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Tips for Buying Seeds for Gardening


If I had every seed in the world, I would. But I know that when it comes to seeds, less is more. The key is to know what you can actually grow, what you really want to grow, and manage your expectations. Here’s a detailed breakdown of how to buy seeds for gardening.

Tips for Buying Seeds for Gardening

Reading a seed packet can be like reading a whole second language when you’re first starting out. There is a lot of jargon and special terms in gardening This can be a little difficult to start with.

And I’ve been there! I didn’t grow up gardening, so it was a steep learning curve when I started my gardening journey.

We’re in the middle of early season, and I wanted to get back to basics. Many people have asked me things like how you choose what to plant (especially when you want to grow everything!) and what all the information on the back of the seed packet means.

I’m going to explain it all, so sit back and let’s talk about what you need to know about buying seeds for gardening.

The best garden seeds are collected from the garden and kept in separate containers
Instead of purchasing seeds for gardening, you can also save seeds from your existing garden for planting next year.

Today, I’m sharing excerpts from my ebook Keep moving forward! Expert Seed Beginner for the DIY Gardener. Be sure to check out the complete guide and everything you need to know, from sowing to thinning to transplanting your seeds.

Get the Growing eBook Cover

choose your seeds

Searching through seed catalogs and seed websites can be a fun adventure if done properly, but if you don’t prepare, you may end up with more than your garden (and you) can handle.

First of all it is important to think about what kind of plants you want (Flowers? Herbs? Vegetables?). Is your garden warm enough to grow watermelons or cool enough to grow kale? Do you really have room for three varieties of squash, or will any one do?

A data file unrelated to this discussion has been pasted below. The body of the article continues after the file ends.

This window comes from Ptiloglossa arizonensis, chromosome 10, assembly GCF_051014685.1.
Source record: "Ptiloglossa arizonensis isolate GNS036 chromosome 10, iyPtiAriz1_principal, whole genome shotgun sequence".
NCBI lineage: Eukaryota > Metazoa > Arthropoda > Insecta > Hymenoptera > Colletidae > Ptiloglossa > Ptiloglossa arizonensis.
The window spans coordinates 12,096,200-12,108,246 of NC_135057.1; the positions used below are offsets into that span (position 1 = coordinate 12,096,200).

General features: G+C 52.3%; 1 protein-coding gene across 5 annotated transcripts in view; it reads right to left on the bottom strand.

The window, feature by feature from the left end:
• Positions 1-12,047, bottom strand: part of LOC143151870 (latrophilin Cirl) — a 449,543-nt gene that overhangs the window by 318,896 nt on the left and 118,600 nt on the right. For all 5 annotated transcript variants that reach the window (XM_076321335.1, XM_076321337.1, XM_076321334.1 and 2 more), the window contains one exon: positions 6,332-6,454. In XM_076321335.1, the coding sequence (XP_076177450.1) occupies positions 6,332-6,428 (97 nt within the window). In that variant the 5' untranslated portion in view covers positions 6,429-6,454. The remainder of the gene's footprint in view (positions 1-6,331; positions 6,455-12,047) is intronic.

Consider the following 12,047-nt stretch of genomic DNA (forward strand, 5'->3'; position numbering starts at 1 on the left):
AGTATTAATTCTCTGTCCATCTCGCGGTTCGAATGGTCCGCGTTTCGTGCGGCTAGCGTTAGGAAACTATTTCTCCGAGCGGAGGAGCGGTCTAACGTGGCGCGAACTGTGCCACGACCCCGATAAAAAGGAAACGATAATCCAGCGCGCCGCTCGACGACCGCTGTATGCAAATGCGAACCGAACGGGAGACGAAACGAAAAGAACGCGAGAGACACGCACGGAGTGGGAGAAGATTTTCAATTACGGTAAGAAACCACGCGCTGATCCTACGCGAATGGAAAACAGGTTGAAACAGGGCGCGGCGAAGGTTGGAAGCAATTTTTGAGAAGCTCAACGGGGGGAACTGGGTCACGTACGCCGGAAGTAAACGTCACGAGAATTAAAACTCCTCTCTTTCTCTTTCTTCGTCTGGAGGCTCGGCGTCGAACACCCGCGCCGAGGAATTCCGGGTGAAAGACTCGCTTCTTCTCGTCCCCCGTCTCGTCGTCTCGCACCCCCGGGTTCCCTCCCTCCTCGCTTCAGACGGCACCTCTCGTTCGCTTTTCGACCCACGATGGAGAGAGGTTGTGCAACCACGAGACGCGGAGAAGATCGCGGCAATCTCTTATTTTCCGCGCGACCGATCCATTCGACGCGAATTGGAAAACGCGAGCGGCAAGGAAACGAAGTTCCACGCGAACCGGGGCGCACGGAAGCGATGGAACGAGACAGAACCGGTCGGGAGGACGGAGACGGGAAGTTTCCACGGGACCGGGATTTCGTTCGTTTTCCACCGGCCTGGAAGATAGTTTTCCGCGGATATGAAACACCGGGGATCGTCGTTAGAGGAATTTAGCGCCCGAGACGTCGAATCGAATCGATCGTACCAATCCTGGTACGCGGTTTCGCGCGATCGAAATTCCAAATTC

Tips for Buying Seeds for Gardening
Be sure to label your seedlings so you know what’s what!

Perennial vs Annual Seeds

Starting seeds early in the season is a great way to save money on annual plants like flowers, herbs and vegetables that will produce flowers or fruit in the first year. For beginners, annual plants are generally the best garden seeds to buy.

More advanced gardeners can also grow perennial plants from seed in many cases, but this is a more difficult and time-consuming process. Perennial plants may require several months or even years to reach nursery plant size.

Some perennial plants are easier to grow from seed than others, so if you want to try your hand at growing perennials from seed, be sure to read this post to see which is the best option for you.

It is important to keep this in mind Some plants grow better than others from seed. This doesn’t mean you should be too limited in what you plant. There are lots of flowers, vegetables, annual and perennial plants that will grow easily from seed and thrive. With so many options, you may have trouble choosing what to plant.

Of course, your unique location will have its own limitations in terms of climate. Be sure to check the seed packet before purchasing to see if your area meets the seed requirements for success.

Buy only your favorites

When buying seeds for gardening, it can be easy to buy every colorful, attractive seed packet you see. But stop and think about how much you’ll use.

The best garden seeds will be different for each person, depending on what you like to grow and where you live.

Make a list of your favorite plants and plant only as many vegetables as you will eat or as many flowers as you need to fill the bed.

This will make the growing process simpler and more fun, and you won’t find yourself overwhelmed with crops you can’t keep for later seasons.